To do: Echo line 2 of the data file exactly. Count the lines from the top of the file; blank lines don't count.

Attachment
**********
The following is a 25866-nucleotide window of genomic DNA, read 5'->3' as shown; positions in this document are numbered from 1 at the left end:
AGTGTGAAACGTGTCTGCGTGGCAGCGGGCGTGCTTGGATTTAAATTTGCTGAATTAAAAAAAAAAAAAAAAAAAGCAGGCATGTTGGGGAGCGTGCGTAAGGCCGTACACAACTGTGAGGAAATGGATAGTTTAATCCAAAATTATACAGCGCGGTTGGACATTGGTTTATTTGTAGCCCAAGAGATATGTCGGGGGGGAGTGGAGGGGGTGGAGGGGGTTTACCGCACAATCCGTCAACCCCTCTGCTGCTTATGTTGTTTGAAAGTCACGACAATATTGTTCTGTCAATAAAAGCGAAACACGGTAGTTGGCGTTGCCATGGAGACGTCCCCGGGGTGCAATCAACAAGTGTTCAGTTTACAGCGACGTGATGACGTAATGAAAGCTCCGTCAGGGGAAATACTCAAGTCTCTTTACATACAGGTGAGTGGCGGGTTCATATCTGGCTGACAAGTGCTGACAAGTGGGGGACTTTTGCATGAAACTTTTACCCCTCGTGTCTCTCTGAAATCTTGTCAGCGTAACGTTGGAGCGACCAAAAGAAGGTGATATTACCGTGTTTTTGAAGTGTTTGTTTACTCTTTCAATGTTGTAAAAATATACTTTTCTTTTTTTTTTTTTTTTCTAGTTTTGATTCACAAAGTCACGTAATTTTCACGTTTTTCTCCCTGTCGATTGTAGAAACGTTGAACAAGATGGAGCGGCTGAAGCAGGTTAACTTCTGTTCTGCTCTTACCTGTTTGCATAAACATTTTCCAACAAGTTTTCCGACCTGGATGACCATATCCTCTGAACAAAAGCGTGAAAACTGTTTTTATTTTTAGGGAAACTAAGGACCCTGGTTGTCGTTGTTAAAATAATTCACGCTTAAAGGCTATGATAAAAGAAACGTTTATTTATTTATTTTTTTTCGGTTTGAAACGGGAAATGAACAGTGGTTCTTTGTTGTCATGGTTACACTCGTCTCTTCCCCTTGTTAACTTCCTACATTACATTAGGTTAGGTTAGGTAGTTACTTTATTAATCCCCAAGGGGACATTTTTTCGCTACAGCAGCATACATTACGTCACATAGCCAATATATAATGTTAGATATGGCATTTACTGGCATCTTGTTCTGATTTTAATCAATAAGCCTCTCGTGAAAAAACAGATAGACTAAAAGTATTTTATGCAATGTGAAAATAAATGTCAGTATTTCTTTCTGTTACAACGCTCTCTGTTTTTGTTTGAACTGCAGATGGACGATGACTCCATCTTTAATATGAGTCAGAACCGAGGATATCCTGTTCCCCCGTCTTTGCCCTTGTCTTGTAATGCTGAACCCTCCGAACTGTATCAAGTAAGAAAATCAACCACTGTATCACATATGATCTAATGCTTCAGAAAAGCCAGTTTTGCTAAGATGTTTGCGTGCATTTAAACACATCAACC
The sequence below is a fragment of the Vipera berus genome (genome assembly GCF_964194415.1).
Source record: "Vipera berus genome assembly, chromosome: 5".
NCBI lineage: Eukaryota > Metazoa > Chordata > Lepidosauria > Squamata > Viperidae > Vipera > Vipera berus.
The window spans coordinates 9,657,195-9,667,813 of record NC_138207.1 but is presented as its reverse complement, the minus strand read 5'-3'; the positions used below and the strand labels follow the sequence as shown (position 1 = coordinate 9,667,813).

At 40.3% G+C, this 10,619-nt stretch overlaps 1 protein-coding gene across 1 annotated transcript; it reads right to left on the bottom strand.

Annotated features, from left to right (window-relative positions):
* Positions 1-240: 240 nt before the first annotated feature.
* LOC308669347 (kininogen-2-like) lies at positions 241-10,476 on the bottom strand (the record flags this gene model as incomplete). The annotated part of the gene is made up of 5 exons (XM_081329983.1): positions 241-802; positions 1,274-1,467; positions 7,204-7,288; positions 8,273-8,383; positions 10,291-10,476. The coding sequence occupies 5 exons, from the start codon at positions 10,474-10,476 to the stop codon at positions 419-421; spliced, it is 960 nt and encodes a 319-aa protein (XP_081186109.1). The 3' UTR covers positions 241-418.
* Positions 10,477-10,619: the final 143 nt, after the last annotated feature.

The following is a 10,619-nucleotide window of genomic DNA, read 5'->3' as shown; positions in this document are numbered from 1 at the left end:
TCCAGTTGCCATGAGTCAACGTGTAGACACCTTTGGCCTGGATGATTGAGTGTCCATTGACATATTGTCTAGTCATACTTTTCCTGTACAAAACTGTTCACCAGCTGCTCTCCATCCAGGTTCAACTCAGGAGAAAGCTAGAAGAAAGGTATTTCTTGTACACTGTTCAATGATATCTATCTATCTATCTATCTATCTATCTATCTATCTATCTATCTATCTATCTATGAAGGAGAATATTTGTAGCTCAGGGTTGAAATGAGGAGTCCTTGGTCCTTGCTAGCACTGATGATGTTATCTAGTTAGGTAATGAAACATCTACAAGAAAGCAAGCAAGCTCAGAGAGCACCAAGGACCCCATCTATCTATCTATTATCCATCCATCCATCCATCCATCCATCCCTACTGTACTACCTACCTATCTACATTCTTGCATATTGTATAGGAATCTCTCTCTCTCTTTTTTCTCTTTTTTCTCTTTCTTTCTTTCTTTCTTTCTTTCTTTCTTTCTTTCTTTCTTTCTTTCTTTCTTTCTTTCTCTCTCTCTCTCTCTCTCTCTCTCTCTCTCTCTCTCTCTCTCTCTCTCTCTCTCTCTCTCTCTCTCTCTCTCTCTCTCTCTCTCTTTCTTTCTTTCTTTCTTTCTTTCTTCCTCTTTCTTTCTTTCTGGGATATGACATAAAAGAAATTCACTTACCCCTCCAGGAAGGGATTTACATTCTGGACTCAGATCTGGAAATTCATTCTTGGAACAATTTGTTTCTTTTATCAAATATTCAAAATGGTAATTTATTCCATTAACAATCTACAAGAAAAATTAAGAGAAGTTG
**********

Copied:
AGTGTGAAACGTGTCTGCGTGGCAGCGGGCGTGCTTGGATTTAAATTTGCTGAATTAAAAAAAAAAAAAAAAAAAGCAGGCATGTTGGGGAGCGTGCGTAAGGCCGTACACAACTGTGAGGAAATGGATAGTTTAATCCAAAATTATACAGCGCGGTTGGACATTGGTTTATTTGTAGCCCAAGAGATATGTCGGGGGGGAGTGGAGGGGGTGGAGGGGGTTTACCGCACAATCCGTCAACCCCTCTGCTGCTTATGTTGTTTGAAAGTCACGACAATATTGTTCTGTCAATAAAAGCGAAACACGGTAGTTGGCGTTGCCATGGAGACGTCCCCGGGGTGCAATCAACAAGTGTTCAGTTTACAGCGACGTGATGACGTAATGAAAGCTCCGTCAGGGGAAATACTCAAGTCTCTTTACATACAGGTGAGTGGCGGGTTCATATCTGGCTGACAAGTGCTGACAAGTGGGGGACTTTTGCATGAAACTTTTACCCCTCGTGTCTCTCTGAAATCTTGTCAGCGTAACGTTGGAGCGACCAAAAGAAGGTGATATTACCGTGTTTTTGAAGTGTTTGTTTACTCTTTCAATGTTGTAAAAATATACTTTTCTTTTTTTTTTTTTTTTCTAGTTTTGATTCACAAAGTCACGTAATTTTCACGTTTTTCTCCCTGTCGATTGTAGAAACGTTGAACAAGATGGAGCGGCTGAAGCAGGTTAACTTCTGTTCTGCTCTTACCTGTTTGCATAAACATTTTCCAACAAGTTTTCCGACCTGGATGACCATATCCTCTGAACAAAAGCGTGAAAACTGTTTTTATTTTTAGGGAAACTAAGGACCCTGGTTGTCGTTGTTAAAATAATTCACGCTTAAAGGCTATGATAAAAGAAACGTTTATTTATTTATTTTTTTTCGGTTTGAAACGGGAAATGAACAGTGGTTCTTTGTTGTCATGGTTACACTCGTCTCTTCCCCTTGTTAACTTCCTACATTACATTAGGTTAGGTTAGGTAGTTACTTTATTAATCCCCAAGGGGACATTTTTTCGCTACAGCAGCATACATTACGTCACATAGCCAATATATAATGTTAGATATGGCATTTACTGGCATCTTGTTCTGATTTTAATCAATAAGCCTCTCGTGAAAAAACAGATAGACTAAAAGTATTTTATGCAATGTGAAAATAAATGTCAGTATTTCTTTCTGTTACAACGCTCTCTGTTTTTGTTTGAACTGCAGATGGACGATGACTCCATCTTTAATATGAGTCAGAACCGAGGATATCCTGTTCCCCCGTCTTTGCCCTTGTCTTGTAATGCTGAACCCTCCGAACTGTATCAAGTAAGAAAATCAACCACTGTATCACATATGATCTAATGCTTCAGAAAAGCCAGTTTTGCTAAGATGTTTGCGTGCATTTAAACACATCAACC